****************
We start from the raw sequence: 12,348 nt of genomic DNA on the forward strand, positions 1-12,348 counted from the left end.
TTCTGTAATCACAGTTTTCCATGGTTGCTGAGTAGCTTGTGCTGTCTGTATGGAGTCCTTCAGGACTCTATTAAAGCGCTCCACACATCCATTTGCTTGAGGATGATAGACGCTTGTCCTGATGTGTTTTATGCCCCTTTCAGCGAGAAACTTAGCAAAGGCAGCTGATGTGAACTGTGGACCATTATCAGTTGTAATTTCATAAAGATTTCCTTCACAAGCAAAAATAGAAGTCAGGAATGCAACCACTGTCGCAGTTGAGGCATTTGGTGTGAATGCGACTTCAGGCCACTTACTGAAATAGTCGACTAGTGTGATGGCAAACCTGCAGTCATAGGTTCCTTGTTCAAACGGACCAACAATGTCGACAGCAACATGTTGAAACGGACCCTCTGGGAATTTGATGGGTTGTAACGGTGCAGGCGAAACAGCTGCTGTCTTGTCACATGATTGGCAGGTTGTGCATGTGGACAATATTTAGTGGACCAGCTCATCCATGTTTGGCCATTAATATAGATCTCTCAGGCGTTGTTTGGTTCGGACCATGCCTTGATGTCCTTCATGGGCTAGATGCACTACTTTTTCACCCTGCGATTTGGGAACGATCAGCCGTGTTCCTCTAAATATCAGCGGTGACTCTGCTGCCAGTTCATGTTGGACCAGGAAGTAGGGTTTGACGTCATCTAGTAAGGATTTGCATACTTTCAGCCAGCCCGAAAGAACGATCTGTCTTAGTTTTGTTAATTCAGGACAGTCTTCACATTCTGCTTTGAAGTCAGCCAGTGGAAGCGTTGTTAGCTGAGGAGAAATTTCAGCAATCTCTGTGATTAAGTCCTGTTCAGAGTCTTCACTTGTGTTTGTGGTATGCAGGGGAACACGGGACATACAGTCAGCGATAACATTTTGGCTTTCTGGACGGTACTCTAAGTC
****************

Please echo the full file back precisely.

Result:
We start from the raw sequence: 12,348 nt of genomic DNA on the forward strand, positions 1-12,348 counted from the left end.
TTCTGTAATCACAGTTTTCCATGGTTGCTGAGTAGCTTGTGCTGTCTGTATGGAGTCCTTCAGGACTCTATTAAAGCGCTCCACACATCCATTTGCTTGAGGATGATAGACGCTTGTCCTGATGTGTTTTATGCCCCTTTCAGCGAGAAACTTAGCAAAGGCAGCTGATGTGAACTGTGGACCATTATCAGTTGTAATTTCATAAAGATTTCCTTCACAAGCAAAAATAGAAGTCAGGAATGCAACCACTGTCGCAGTTGAGGCATTTGGTGTGAATGCGACTTCAGGCCACTTACTGAAATAGTCGACTAGTGTGATGGCAAACCTGCAGTCATAGGTTCCTTGTTCAAACGGACCAACAATGTCGACAGCAACATGTTGAAACGGACCCTCTGGGAATTTGATGGGTTGTAACGGTGCAGGCGAAACAGCTGCTGTCTTGTCACATGATTGGCAGGTTGTGCATGTGGACAATATTTAGTGGACCAGCTCATCCATGTTTGGCCATTAATATAGATCTCTCAGGCGTTGTTTGGTTCGGACCATGCCTTGATGTCCTTCATGGGCTAGATGCACTACTTTTTCACCCTGCGATTTGGGAACGATCAGCCGTGTTCCTCTAAATATCAGCGGTGACTCTGCTGCCAGTTCATGTTGGACCAGGAAGTAGGGTTTGACGTCATCTAGTAAGGATTTGCATACTTTCAGCCAGCCCGAAAGAACGATCTGTCTTAGTTTTGTTAATTCAGGACAGTCTTCACATTCTGCTTTGAAGTCAGCCAGTGGAAGCGTTGTTAGCTGAGGAGAAATTTCAGCAATCTCTGTGATTAAGTCCTGTTCAGAGTCTTCACTTGTGTTTGTGGTATGCAGGGGAACACGGGACATACAGTCAGCGATAACATTTTGGCTTTCTGGACGGTACTCTAAGTC